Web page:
Canada in the Global Village

Canada in the Global Village

Heather Menzies
Copyright Date: 1998
Pages: 196
https://www.jstor.org/stable/j.ctt815j9
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  • Book Info
    Canada in the Global Village
    Book Description:

    This text provides an inter-disciplinary critique of the new global economy and information society, tracing its roots in the infrastructures of Canada's development from the canoes and ships of the fur trade, through the railways and telegraph of industrialization, to mass-print media, radio, television and film distribution. It draws on the works of four key thinkers-Ursula Franklin, George Grant, Harold Innis, and Marshall McLuhan-to frame contributions from Pat Armstrong, Ellen Balka, Robert Babe, Pam Colorado, James Carey, and many others.

    eISBN: 978-0-7735-7408-3
    Subjects: Political Science

Table of Contents

  1. Front Matter
    (pp. 1-4)
  2. Table of Contents
    (pp. 5-5)
  3. INTRODUCTION
    (pp. 6-10)

    When you think of Canada and history, what images and facts come to mind? Maybe John A. Macdonald or Wilfrid Laurier as historical figures, or events like the War of 1812. Try Canada and geography now. You might be flooded with images: mountains, Prairies and, of course, the mighty river systems and the Great Lakes. Economics, and you might think of branch-plant industrialization.

    Now try Canada and technology. Perhaps the Canadian Pacific Railway comes to mind, or the Anik satellite. Maybe the skidoo or some other invention: the Avro Arrow.

    This text — and the 12 videos that accompany it — will...

  4. MODULE I: BACKGROUND
    • [MODULE I Introduction]
      (pp. 11-12)

      This module gives you important background for understanding the emerging global village of instant digital connectivity, and the place people and countries like Canada in it. The background includes some building-block concepts for thinking about technology, especially communication and transportation technology, not just as inventions or isolated systems, but as the infrastructure of a political economy that also critically influences culture and identity.

      The module starts with a retelling of the story of the fur trade. It’s familiar story, about history and geography, economics and political science. But the story has seldom been told through the lens of the technologies...

    • CHAPTER 1 “TECHNOLOGICAL SYSTEMS AND CANADIAN DEVELOPMENT”: THE CASE OF THE FUR TRADE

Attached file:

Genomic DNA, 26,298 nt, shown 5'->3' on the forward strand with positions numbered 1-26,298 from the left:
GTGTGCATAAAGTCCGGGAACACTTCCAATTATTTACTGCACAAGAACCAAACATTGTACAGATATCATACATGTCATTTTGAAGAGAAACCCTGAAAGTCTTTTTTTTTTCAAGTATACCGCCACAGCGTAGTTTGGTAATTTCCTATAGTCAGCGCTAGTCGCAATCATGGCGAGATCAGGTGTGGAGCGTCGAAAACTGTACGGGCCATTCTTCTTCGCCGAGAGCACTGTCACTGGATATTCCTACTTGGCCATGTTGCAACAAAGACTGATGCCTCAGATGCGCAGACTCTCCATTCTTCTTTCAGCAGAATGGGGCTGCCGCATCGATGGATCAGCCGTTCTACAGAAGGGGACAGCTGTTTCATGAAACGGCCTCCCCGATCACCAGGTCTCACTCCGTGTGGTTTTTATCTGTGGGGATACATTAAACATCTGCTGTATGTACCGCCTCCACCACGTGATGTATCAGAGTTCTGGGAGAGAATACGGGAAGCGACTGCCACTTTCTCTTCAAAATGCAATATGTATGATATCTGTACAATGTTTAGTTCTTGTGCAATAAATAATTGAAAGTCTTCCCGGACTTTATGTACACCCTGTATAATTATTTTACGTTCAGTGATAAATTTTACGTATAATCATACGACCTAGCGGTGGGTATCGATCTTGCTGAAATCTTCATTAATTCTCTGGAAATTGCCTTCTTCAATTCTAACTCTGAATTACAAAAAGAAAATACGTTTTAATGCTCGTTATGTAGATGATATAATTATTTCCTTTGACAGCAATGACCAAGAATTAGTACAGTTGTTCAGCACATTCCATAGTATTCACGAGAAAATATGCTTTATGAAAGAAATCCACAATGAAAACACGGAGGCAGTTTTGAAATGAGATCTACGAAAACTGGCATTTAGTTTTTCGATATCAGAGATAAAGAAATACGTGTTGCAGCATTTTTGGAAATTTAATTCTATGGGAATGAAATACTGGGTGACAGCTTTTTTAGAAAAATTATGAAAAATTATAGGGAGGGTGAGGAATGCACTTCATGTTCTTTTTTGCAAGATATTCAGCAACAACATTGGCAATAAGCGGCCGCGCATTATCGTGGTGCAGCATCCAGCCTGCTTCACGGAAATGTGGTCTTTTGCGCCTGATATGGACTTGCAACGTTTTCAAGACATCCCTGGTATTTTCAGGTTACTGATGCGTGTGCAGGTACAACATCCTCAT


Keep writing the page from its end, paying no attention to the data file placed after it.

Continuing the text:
(pp. 13-28)

      There is some merit in dating the development of Canada as a modern political economy from the days of the fur trade. It’s not so much that furs were one item in a long list of staple resource exports which for a long time were considered to be almost the central pillar Canadian economic development. It’s because the lines of transportation used to convey those furs to European markets were the lines along which future large-scale development followed. The railway system followed the water routes of the fur traders. So did telegraphy and even radio and television. In fact the...

    • CHAPTER 2 “UNPACKING THE BLACK BOX OF TECHNOLOGY”
      (pp. 29-42)

      This is the first of two units explaining how technology is at once a social construct reflecting certain choices and values, and at the same time a social force shaping subsequent choices through the values built into it. This unit looks at the nuts and bolts of technology as material, cultural and political-economic constructions. The third unit looks at the values and world view behind that social construct. Together these units will attempt to bring home the main point of the course: the importance of taking technology into account in history, geography, economics, political economy, cultural studies and so on....

    • CHAPTER THREE “THE MIND, THE MACHINE AND THE LIVING EARTH”
      (pp. 43-58)

      The first unit introduced you to the idea that technology is more than the pen in your hand and the telephone at your elbow. It’s also a set of systems and infrastructures that can fundamentally shape a society and determine who gets to use pens and telephones, for what purpose. The second unit picked apart technology as both a social construct and as a shaping force in its own right. It listed the various components of technology and technological practice: from materials in systems to social relations and bureaucratic rules and, finally, to the assumptions in the discourse that support...

  5. MODULE II: TECHNOLOGY AND POLITICAL ECONOMY
    • [MODULE II Introduction]
      (pp. 59-60)

      This module encourages you to take what you’ve learned about technology as both a social construct and an agent of social development, and apply it to the development of Canada as a modern political economy. It highlights the links between large-scale technological systems and large-scale political economic systems, such as global commodity and labour markets. It also looks at some of the core technologies involved. In the industrial period, these ranged from hydro-electric systems and railways to the beginnings of mass-market advertising. In the current transition to a post-industrial society, the axial technologies are computers and global networks of digital...

    • CHAPTER 4 TRANSPORTATION SYSTEMS AND EMPIRE BUILDING
      (pp. 61-74)

      This chapter picks up on some of the themes discussed in Unit 1, such as the rigidities built into large-scale technological systems because of the high fixed costs involved. It also extends the theme of how transportation, communication and other technological systems can not only bind a large area, and a large number of people, together. They can also extend unequal relations between centre and margin within that area, through their organizational structures. Thus, terms of trade aren’t negotiated as such; they are prescribed through freight-rate structures, etc.

      In tracing the industrialization of Canada, we’ll note the choice paths available;...

    • CHAPTER 5 INSIDE THE NETWORKS OF THE GLOBAL ECONOMY
      (pp. 75-92)

      This chapter moves the discussion of Canada’s political economy forward to the present. It shifts the focus from the technological systems of the industrial period to the computer-communication systems of the post-industrial era. It also turns the frame of reference around somewhat. Instead of viewing these systems from the outside, and in terms of the institutions that built them, it looks at them from the inside. In particular, it pays attention to the people who work for and within the computerized structures of the new economy. It provides some historical backdrop to this perspective too. It traces the changing social...